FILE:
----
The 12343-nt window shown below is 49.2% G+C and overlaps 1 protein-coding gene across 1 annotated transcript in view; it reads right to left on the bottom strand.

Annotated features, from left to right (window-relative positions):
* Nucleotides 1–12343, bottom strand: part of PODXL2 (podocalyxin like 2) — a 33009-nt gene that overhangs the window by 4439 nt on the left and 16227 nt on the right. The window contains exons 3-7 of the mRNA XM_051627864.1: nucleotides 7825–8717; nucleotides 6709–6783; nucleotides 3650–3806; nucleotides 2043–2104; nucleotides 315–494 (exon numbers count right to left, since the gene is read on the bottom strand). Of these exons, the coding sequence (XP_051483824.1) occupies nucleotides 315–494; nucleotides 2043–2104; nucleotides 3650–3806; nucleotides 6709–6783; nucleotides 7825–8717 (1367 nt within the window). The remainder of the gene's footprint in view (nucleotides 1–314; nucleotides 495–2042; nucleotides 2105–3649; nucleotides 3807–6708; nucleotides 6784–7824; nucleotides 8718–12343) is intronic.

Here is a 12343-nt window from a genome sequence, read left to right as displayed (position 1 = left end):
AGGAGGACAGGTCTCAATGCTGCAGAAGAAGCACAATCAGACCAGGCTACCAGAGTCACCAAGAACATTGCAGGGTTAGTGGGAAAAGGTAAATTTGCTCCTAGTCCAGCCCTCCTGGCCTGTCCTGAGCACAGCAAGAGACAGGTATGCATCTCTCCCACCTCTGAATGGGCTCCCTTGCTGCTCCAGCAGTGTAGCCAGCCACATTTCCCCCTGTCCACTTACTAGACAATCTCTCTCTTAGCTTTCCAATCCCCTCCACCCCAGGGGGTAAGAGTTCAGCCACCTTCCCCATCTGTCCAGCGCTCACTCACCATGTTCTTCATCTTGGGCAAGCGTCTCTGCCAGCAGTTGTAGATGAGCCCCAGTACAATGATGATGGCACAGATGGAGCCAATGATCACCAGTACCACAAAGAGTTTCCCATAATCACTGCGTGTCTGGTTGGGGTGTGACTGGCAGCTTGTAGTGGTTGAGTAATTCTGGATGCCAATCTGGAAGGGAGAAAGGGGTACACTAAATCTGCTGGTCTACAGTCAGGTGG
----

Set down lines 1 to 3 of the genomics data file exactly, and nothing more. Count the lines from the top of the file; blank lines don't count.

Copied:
The 12343-nt window shown below is 49.2% G+C and overlaps 1 protein-coding gene across 1 annotated transcript in view; it reads right to left on the bottom strand.

Annotated features, from left to right (window-relative positions):
* Nucleotides 1–12343, bottom strand: part of PODXL2 (podocalyxin like 2) — a 33009-nt gene that overhangs the window by 4439 nt on the left and 16227 nt on the right. The window contains exons 3-7 of the mRNA XM_051627864.1: nucleotides 7825–8717; nucleotides 6709–6783; nucleotides 3650–3806; nucleotides 2043–2104; nucleotides 315–494 (exon numbers count right to left, since the gene is read on the bottom strand). Of these exons, the coding sequence (XP_051483824.1) occupies nucleotides 315–494; nucleotides 2043–2104; nucleotides 3650–3806; nucleotides 6709–6783; nucleotides 7825–8717 (1367 nt within the window). The remainder of the gene's footprint in view (nucleotides 1–314; nucleotides 495–2042; nucleotides 2105–3649; nucleotides 3807–6708; nucleotides 6784–7824; nucleotides 8718–12343) is intronic.